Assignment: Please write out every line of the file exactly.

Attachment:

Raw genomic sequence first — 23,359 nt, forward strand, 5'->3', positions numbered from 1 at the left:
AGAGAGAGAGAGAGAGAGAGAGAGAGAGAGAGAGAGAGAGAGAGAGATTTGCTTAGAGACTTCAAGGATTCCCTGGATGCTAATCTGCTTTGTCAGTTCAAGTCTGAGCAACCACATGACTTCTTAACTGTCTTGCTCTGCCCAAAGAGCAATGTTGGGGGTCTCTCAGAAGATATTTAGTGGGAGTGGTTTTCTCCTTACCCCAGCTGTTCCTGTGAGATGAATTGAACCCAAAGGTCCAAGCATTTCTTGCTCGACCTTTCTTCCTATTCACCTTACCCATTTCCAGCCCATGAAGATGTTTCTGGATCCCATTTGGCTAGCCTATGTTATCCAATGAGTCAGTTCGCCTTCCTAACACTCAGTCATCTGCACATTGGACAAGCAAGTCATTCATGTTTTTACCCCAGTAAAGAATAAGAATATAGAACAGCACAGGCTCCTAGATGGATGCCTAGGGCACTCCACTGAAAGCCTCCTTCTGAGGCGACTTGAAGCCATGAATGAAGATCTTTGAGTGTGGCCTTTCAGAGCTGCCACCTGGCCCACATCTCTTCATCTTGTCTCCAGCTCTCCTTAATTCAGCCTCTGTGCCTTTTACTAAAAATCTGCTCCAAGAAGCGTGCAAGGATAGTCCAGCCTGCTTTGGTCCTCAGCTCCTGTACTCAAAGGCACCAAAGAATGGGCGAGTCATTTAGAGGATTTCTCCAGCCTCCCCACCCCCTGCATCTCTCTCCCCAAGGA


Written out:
Raw genomic sequence first — 23,359 nt, forward strand, 5'->3', positions numbered from 1 at the left:
AGAGAGAGAGAGAGAGAGAGAGAGAGAGAGAGAGAGAGAGAGAGAGATTTGCTTAGAGACTTCAAGGATTCCCTGGATGCTAATCTGCTTTGTCAGTTCAAGTCTGAGCAACCACATGACTTCTTAACTGTCTTGCTCTGCCCAAAGAGCAATGTTGGGGGTCTCTCAGAAGATATTTAGTGGGAGTGGTTTTCTCCTTACCCCAGCTGTTCCTGTGAGATGAATTGAACCCAAAGGTCCAAGCATTTCTTGCTCGACCTTTCTTCCTATTCACCTTACCCATTTCCAGCCCATGAAGATGTTTCTGGATCCCATTTGGCTAGCCTATGTTATCCAATGAGTCAGTTCGCCTTCCTAACACTCAGTCATCTGCACATTGGACAAGCAAGTCATTCATGTTTTTACCCCAGTAAAGAATAAGAATATAGAACAGCACAGGCTCCTAGATGGATGCCTAGGGCACTCCACTGAAAGCCTCCTTCTGAGGCGACTTGAAGCCATGAATGAAGATCTTTGAGTGTGGCCTTTCAGAGCTGCCACCTGGCCCACATCTCTTCATCTTGTCTCCAGCTCTCCTTAATTCAGCCTCTGTGCCTTTTACTAAAAATCTGCTCCAAGAAGCGTGCAAGGATAGTCCAGCCTGCTTTGGTCCTCAGCTCCTGTACTCAAAGGCACCAAAGAATGGGCGAGTCATTTAGAGGATTTCTCCAGCCTCCCCACCCCCTGCATCTCTCTCCCCAAGGA